Intro to Shell Programming: Writing a Simple Web Gallery - page 2
A Simple Script
Two useful ImageMagick commands are convert and mogrify. The only difference is that convert makes a new file, while mogrify modifies an existing file. (Editor's note: This deserves a bit of emphasis-- mogrify changes your original file, so if you want to keep your original you'll need to make a copy of it first. convert makes a new file, so it does not change your original.)
If you have a big image straight off your digital camera and you want to make it smaller, say 640 pixels, so they won't take forever to download from the web, this command would do it:
mogrify -scale 640 img001.jpg
But for a web image gallery, you'll want to do more than just resize the images; you'll also want thumbnails. That means you'll want a second copy of the file:
convert is better than
mogrify for that. To make a 120-pixel thumbnail, you could say:
convert -scale 120 img001.jpg thumb-img001.jpg
Of course, you don't want to do that for just one file: you want to run convert and mogrify on every image file in the directory. For that, you need a loop.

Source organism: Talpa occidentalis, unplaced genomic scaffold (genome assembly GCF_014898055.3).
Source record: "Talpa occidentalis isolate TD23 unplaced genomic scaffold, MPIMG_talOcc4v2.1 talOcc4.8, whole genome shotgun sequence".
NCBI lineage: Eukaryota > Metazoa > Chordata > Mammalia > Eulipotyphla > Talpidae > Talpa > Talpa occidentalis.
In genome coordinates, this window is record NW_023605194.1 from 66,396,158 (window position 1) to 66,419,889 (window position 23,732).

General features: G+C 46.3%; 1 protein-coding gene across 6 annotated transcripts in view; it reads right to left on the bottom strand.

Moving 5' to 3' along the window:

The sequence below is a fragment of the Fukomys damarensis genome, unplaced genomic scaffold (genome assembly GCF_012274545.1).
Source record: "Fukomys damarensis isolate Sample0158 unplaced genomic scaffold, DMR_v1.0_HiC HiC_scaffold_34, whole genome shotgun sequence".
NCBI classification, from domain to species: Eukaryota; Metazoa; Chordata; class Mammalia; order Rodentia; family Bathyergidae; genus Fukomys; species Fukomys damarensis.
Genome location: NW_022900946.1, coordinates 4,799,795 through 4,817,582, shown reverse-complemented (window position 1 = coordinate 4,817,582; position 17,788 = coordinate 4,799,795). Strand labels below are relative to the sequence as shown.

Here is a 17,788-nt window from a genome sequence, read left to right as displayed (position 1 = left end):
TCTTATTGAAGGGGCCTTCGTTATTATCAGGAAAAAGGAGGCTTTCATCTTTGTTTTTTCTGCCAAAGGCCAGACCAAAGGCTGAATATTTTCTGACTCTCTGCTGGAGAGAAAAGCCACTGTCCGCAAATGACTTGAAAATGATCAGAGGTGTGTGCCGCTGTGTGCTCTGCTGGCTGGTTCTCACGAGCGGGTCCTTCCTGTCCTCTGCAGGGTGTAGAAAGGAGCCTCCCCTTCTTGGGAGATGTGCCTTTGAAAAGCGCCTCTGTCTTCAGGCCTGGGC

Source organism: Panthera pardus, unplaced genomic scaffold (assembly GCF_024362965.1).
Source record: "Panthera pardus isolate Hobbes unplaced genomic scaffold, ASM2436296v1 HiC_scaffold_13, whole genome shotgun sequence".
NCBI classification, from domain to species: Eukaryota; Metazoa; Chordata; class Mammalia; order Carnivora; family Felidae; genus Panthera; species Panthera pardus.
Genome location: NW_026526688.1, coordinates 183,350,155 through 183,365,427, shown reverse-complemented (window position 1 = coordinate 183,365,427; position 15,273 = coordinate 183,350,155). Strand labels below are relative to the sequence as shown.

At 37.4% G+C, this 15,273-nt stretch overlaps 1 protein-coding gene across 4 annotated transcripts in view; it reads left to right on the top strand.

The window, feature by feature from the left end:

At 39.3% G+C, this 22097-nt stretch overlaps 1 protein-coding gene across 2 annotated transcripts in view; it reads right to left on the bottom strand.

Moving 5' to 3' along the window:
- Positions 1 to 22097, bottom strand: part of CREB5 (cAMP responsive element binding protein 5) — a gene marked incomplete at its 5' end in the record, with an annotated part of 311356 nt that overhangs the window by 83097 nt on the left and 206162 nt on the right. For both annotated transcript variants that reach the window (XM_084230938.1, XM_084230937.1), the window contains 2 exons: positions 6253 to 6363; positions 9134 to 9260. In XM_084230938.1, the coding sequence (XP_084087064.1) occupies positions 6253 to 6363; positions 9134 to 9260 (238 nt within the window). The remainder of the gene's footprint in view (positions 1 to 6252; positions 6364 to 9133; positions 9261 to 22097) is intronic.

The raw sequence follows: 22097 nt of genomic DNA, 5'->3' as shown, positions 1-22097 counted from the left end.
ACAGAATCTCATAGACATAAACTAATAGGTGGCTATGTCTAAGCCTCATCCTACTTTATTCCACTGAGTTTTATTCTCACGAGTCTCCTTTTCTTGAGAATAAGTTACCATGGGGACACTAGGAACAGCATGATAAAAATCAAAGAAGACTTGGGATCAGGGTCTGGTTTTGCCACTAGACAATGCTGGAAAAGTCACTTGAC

A loop is just way for a program to do the same thing repeatedly. In this case, it'll do the same thing with each file in the directory. A shell script with a loop might look like this:
#! /bin/sh for img in *.jpg ; do echo $img convert -scale 120 $img thumb-$img mogrify -scale 640 $img done
for starts a loop.
img is the "loop variable": it will represent each image file in turn. If you want to refer to whichever file
img represents inside the loop, add a dollar sign to it:
in *.jpg tells the shell what values will be assigned, one at a time, to
; do means you're done with the list of values to loop over and ready to start the loop.
I've added an "echo" command so you can watch the script at work. Echo in the shell just prints out whatever comes after it, so
echo $img will print the name of the file it's about to convert and mogrify.
Your gallery resizing script is now ready to run! From the shell, when you're already in the image directory, run it like this:
Solid state disks (SSDs) made a splash in consumer technology, and now the technology has its eyes on the enterprise storage market. Download this eBook to see what SSDs can do for your infrastructure and review the pros and cons of this potentially game-changing storage technology.
- 1Linux Top 3: GNOME 3.12 and New Betas for Ubuntu 14.04 and OpenMandriva Lx 2014.0
- 2Linux Top 3: Linus Lashes out, Linux 3.14 Gets PIE and Ubuntu One is Done.
- 3Linux Top 3: Ubuntu 14.04, Debian Gives Squeeze More Life and Red Hat Goes Atomic
- 4Linux Top 3: CoreOS, Oracle Enterprise Linux 7 and Ubuntu 14.10
- 5Linux Top 3: Debian Gives Up on Upstart, Ubuntu and Linux Kernel Updates